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The Best Way to Strengthen Fingernails

By Melissa King ; Updated July 18, 2017

Your nails are a picture of your body's health. If they're weak, dull or brittle, it's a sign that something might be amiss. Weak nails split and break easily -- it's a major pain if you enjoy getting manicures or playing with pretty polish colors. By avoiding things that make nails weaker, you'll help nurse them back to health. Nails rely on biotin and protein, so to make them stronger, give them plenty of both.

External Causes of Weak Fingernails

Fingernails can get weak and brittle with age, but that's not the only possible cause. One big reason is water exposure. When you bathe, swim or wash your hands, your nails soak up the water. The cells in your nails then contract and expand. This strains and eventually weakens them, so try to avoid soaking nails in water when possible. Cold weather has a similar effect; protecting your nails and hands with thick, warm gloves may help.

Genetics and Nail Health

Genetics are often at play in terms of the health of your fingernails. If one of your parents has brittle nails, you're more prone to getting them yourself. You can't change this, but staying healthy might ease nail weakness. Certain health conditions, such as thyroid disorder or anemia, cause nail problems, too. See your doctor if your nails suddenly turn severely brittle. That's a sign of a possible condition that may need treatment.

Foods for Strong Nails

Protein provides the building blocks for keratin, the substance that your nails are made of. To make sure you're getting enough, munch on seafood, chicken, nuts, eggs and whole grains. Biotin, also called vitamin B7 or vitamin H, is also important for tough nails and hair. Without it, your nails will become thin or weak. Salmon, nuts, lentils, bananas, beans and cauliflower contain high amounts of biotin. If you can't work enough of these into your diet, take a biotin supplement. It takes about six months for nails to replenish themselves, so you'll need to wait four to six months to see results. Your body also needs zinc for healthy nails. The mineral regulates your body's ability to make nail-building proteins. Get some from lean beef, oysters, lobster, green beans, soy beans and cashews.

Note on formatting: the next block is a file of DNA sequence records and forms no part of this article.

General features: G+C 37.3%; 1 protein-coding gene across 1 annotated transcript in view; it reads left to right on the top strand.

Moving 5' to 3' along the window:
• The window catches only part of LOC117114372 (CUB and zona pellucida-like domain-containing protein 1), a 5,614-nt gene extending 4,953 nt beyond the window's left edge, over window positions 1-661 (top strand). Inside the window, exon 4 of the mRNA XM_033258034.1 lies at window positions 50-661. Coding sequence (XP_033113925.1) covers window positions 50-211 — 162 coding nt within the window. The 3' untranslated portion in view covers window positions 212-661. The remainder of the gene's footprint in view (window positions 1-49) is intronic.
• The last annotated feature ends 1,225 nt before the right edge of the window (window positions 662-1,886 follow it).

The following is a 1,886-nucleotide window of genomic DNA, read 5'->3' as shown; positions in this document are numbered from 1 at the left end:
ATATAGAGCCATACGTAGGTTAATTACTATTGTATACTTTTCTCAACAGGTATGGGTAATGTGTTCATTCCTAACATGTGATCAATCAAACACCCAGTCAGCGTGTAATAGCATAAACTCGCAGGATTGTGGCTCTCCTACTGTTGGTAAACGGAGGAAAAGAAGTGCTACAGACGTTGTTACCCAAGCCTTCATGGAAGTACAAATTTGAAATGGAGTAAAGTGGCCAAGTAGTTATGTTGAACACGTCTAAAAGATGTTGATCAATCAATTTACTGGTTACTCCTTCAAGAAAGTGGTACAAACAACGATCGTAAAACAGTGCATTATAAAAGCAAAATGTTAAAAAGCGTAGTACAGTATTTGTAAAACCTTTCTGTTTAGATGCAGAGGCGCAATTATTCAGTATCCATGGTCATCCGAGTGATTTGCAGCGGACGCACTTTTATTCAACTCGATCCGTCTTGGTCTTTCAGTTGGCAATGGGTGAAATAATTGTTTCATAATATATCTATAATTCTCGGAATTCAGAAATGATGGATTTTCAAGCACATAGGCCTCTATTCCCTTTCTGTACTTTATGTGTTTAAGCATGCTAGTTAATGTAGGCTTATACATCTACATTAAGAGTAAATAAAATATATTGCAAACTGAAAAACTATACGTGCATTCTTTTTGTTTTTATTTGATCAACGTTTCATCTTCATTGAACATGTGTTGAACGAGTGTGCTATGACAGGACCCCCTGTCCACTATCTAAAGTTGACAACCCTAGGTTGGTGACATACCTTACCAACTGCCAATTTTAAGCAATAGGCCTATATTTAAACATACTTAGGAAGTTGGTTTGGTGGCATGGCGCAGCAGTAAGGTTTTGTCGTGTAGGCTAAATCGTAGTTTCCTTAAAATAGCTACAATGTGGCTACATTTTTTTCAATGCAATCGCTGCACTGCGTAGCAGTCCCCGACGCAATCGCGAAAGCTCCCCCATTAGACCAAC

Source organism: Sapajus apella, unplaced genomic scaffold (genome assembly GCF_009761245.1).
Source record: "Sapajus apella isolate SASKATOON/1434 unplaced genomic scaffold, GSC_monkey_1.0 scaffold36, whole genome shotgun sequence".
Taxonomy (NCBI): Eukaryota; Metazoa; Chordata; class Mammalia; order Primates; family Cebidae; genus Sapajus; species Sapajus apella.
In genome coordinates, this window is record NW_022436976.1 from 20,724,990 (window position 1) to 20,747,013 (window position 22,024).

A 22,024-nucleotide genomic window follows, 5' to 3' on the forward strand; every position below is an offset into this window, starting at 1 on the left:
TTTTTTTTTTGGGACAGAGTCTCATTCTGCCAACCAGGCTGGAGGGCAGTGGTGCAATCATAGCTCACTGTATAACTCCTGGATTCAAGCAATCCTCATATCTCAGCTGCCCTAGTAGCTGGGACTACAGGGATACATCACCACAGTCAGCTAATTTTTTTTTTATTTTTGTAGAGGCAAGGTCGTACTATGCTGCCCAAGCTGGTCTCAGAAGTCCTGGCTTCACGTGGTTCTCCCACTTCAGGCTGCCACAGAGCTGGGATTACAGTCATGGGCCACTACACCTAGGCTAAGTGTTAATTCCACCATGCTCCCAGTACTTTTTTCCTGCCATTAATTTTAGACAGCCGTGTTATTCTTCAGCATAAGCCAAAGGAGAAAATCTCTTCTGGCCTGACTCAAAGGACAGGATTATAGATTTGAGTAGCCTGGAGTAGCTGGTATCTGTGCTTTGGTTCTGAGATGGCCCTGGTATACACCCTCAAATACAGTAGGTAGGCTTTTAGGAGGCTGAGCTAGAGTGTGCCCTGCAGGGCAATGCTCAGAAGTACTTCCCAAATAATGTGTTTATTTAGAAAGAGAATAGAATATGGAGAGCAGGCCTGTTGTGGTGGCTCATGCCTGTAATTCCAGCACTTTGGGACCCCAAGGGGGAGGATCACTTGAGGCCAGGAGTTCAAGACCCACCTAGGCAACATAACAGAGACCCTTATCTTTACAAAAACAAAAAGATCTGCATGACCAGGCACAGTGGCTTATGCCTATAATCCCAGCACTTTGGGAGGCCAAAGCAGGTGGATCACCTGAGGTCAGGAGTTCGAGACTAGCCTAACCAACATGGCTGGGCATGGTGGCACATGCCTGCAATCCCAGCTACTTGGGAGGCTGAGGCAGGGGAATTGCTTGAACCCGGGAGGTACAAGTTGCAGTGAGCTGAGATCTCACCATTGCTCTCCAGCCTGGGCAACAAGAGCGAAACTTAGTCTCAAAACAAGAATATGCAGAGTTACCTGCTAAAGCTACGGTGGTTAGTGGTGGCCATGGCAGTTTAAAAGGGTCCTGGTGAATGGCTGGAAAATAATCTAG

Nail Polish and Removers

If you get regular manicures, the nail polish and polish remover might be to blame for your unhappy nails. Both are full of harsh chemicals that can leave nails feeling weak and looking dull. Acetone nail-polish remover is the biggest culprit -- it acts almost like a paint thinner, stripping away your nail's natural oils. Non-acetone polish remover is available, but because it's weaker than the acetone variety, you might need to use more of it or rub it into nails more vigorously. That's damaging, too. Let weak nails breathe, free of polish, for about three months to see if it makes a difference.

Nail Care Solutions

Don't let your nails get extremely long -- long nails absorb chemicals and water more readily than shorter ones. Avoid cutting your cuticles, as they help repel water from nails. Keep nails well moisturized with a daily application of nail cream or cuticle oil, and use hand and nail creams that contain the nail-strengthening vitamin biotin. Alcohol-based hand sanitizers may be convenient, but skip them if you've got weak nails. They rapidly dry out nails, leaving them brittle. Use a non-alcohol sanitizer instead, or wash hands with plain soap and water.

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